• In reply to SpinyNorman:

    1. I don't think this was built for tourists. There are trolley replicas for that.
    2. 60 and 157 go to Union Station. You still have the defective map?
    3. Who is going to pay for fare inspectors on 6 bus lines, or even security guards at 8 platforms, 24/7? What's the cost going to be? This isn't one light rail line. (BTW, Buffalo does it too.)

  • In reply to jack:

    I know Saint Louis used to spot check on their Metro rail. When it first started up, it was free to ride to get people using it I think. Then later, they started enforcing the tickets, but only gave warnings and sold you a ticket. Then they later ramped up to fines on the spot.

  • In reply to chris:

    Mentioning "tickets" points up the other problem (and why Metra doesn't accept Ventra cards)--there aren't tickets. The rail systems that use automated fare collection give conductors some way to verify that the electronic medium was tapped or swiped before boarding. Assuming 157, just showing a Ventra card wouldn't prove that you tapped it at Michigan and Wacker or sneaked on at Madison and Franklin, especially if, as in the Portland or Buffalo models, the fare collector checks at Harrison. The fare collector would need a means of seeing your Ventra account to see that you boarded 157 at Mich & Wacker 10 minutes ago, requiring a second tap. Either the bus has to stop, or essentially you need a conductor riding every bus. Or you could have paper tickets issued. Weren't they called "transfers" and on the Purple Line "express checks," and abolished in the late 1990s?

  • Ashand and Western prove what can be done when you get a hack like Claypool out of there. The proposed 11 and 31, too. Someone proposed bringing back all the X routes, and if the minimal resources used to bring back these 2 (4 more buses per street) are involved (since the locals were cut back to ~15 minutes) CTA should.

  • Noted is a story that the Loop Link operates at a crawl because someone is afraid that someone on the platform will be hit by a rear view mirror.

  • In reply to jack:

    I see they have those blue things on the ground (don't know what they're called-sorry!) like for the trains. You're not supposed to be standing on that anyway until the doors open. If any knucklehead gets hit by a mirror, they were standing TOO CLOSE! It looks like a total waste of millions of dollars to me. Those 'shelters' are worse than the ones Daley stuck us with from that French company. When are regular cars and taxis going to start driving/parking in the bus lanes, just like they do on State Street all the time? We needed something to speed up travel times, but I don't think Loop Link is it.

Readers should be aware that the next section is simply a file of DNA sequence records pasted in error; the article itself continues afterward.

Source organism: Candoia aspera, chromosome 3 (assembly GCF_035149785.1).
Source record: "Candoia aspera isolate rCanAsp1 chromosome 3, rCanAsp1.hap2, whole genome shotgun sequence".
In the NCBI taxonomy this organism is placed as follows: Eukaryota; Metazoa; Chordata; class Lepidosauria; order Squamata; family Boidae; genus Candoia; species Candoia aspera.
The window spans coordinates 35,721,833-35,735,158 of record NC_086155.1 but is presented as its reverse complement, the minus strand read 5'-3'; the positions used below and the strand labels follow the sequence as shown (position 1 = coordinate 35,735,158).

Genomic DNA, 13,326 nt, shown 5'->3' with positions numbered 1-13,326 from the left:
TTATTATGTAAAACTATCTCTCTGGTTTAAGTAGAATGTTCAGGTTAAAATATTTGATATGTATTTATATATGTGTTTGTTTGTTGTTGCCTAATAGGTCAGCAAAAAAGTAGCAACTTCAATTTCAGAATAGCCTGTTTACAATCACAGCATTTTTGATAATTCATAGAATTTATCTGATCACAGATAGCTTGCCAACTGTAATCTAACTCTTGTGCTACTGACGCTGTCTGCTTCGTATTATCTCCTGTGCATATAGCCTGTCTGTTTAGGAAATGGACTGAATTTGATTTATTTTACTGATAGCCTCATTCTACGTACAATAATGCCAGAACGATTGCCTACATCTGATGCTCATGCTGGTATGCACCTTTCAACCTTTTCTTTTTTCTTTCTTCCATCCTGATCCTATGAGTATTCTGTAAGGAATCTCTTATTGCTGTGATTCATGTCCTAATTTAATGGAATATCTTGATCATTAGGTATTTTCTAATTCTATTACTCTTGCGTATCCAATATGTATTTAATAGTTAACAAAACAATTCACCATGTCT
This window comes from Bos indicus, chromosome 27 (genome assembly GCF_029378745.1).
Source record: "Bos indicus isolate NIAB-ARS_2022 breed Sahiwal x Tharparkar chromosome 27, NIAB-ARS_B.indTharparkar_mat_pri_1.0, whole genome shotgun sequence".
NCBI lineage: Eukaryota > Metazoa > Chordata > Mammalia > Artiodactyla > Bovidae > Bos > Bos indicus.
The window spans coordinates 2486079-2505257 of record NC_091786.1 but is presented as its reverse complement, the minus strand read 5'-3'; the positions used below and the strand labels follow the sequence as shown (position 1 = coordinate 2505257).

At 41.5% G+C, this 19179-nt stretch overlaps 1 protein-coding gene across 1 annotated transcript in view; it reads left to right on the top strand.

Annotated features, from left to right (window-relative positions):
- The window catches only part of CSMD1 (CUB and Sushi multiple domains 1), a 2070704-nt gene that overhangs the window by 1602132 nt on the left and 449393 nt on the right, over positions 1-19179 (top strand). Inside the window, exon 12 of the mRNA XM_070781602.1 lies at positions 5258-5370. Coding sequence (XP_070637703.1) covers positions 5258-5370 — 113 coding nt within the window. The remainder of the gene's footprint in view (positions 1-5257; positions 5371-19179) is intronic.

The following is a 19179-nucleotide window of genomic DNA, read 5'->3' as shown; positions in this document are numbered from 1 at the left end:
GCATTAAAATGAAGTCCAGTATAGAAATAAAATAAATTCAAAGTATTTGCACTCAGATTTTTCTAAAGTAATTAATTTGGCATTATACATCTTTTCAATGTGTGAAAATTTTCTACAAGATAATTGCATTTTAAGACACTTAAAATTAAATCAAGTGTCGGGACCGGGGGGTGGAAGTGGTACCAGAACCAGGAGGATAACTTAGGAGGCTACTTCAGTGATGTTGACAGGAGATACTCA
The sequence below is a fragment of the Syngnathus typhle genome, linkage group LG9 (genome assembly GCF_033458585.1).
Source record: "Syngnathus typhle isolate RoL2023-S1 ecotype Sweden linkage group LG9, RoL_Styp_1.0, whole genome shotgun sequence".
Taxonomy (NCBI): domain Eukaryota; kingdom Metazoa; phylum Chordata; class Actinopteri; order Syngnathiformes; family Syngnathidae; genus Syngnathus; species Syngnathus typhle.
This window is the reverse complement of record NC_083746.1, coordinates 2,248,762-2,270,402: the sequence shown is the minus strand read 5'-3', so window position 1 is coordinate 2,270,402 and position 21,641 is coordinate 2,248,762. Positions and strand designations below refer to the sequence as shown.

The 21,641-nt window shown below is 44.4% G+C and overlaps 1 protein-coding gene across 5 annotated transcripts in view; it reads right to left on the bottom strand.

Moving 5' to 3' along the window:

• In reply to mulder42:

    Those are "tactile strips" and are supposed to tell the blind (I guess through their canes or their feet) that they are near the edge. While there is an actual edge on a subway platform, they are used in a manner more similar to this at the border between the sidewalk and parking lot at a strip mall.

    At least Daley got JCDecaux to pay for the right to install those shelters.

  • I rode it yesterday. An absolute waste of taxpayer's money.

  • In reply to ibilldavis:

    One wonders, based on the State St. experience, when the unmalling will begin.

  • In reply to ibilldavis:

    I'm with you there, ibilldavis. I rode it for the first time on Saturday. As slow as my driver was going, I could've walked from Washington/Canal to State Street faster. And I'm a fast walker, when slow people aren't blocking me. I can't believe the money wasted on this fiasco!!!

  • The Red Paint was Gone (I mean Gone!) as of Wednesday 12.23.15 on Madison from Wacker to the Bridge Deck.

  • I'm confused here. They got rid of the X9 and X49 because the data showed they did little to speed up travel, and the numbers supported that. Why are they now being brought back as a solution? Increasing the number of buses on the normal routes would probably serve most people better.